Accusation vs. Conviction: Discerning the Holy Spirit

Words by Zac Bozeman | Image by Justin Hunter

The Bible calls Satan the great “accuser” of Christ’s followers. (Revelation 12:10) 

While demons cannot possess those filled with the Holy Spirit, they can oppress and torment us. The devil desires to throw guilt and shame at us, bringing our sins to the forefront of our minds. 

But doesn’t God do something similar through the conviction of the Holy Spirit? 

Jesus told his disciples, “It is to your advantage that I go away, for if I do not go away, the Helper will not come to you. But if I go, I will send him to you. And when he comes, he will convict the world concerning sin and righteousness and judgment.” (John 16:11) 

God uses the Holy Spirit to help us see our sin and its devastating consequences in our lives. 

Paul tells us in Ephesians 6:12, “For we do not wrestle against flesh and blood, but against the rulers, against the authorities, against the cosmic powers over this present darkness, against the spiritual forces of evil in the heavenly places.” Understanding that we are in a spiritual battle, we must be able to discern between good and evil, to tell the difference between demonic accusation and Holy Spirit conviction.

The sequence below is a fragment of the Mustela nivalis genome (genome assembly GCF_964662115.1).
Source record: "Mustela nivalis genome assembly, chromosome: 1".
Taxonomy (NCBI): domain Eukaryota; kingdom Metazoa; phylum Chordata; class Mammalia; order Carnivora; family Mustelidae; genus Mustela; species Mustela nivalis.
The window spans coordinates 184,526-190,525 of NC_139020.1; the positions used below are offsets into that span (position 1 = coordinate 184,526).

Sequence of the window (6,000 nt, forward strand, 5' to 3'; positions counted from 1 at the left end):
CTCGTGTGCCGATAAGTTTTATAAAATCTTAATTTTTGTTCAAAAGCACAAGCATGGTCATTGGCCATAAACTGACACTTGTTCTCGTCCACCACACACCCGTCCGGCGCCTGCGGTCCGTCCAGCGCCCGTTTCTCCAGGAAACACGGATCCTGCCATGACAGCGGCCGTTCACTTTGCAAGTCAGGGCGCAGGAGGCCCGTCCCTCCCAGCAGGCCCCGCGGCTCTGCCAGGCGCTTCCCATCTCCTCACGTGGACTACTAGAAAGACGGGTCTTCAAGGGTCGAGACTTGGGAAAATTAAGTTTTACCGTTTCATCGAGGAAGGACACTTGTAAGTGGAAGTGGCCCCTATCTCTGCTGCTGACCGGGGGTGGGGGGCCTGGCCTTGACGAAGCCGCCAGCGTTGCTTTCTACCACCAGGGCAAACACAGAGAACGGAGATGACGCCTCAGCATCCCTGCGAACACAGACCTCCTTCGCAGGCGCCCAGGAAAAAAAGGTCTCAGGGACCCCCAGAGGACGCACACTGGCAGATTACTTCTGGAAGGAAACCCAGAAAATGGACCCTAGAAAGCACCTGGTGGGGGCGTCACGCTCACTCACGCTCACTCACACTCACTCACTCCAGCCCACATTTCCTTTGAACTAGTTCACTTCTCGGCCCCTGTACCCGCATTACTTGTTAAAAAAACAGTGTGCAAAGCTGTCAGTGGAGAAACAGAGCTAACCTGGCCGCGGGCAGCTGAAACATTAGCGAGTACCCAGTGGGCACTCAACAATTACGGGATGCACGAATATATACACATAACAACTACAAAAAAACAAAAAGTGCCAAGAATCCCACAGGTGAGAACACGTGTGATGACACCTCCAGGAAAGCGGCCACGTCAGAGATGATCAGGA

So how can we? 

It is not by our feelings, emotions, or intuition but by knowing God’s word. The Holy Spirit will never say anything to contradict Scripture; therefore, if we have a thorough knowledge of God and His Word, we are able to discern between the things of God and those that are not of God—between good and evil. When we hear, think, or feel something that is not of Him, we will know it instantly. 

Let’s define the terms and then look at six Biblical differences, which we will go into greater detail in later articles. 

Accusation is when Satan, along with his spiritual forces of evil, does anything to rob you of your joy, power, and fellowship with God. His goal is to move you further from God.

Conviction, however, is when God the Holy Spirit points out sin in our life to bring about confession and repentance and to sanctify us to make us more like Jesus. His goal is to move us closer to God.

Here are six Biblical differences:

  1. Accusation produces death; conviction produces life.
  2. Accusation is general; conviction is specific. 
  3. Accusation discourages you; conviction encourages you.
  4. Accusation causes you to focus on the past; conviction causes you to focus on the future. 
  5. Accusation makes you feel hopeless; conviction brings hope. 
  6. Accusation causes you to look inward; conviction causes you to look upward. 

In a culture filled with chaos, I pray Christ followers will saturate their lives with God’s word, which will bring clarity to their lives, not confusion. WL 

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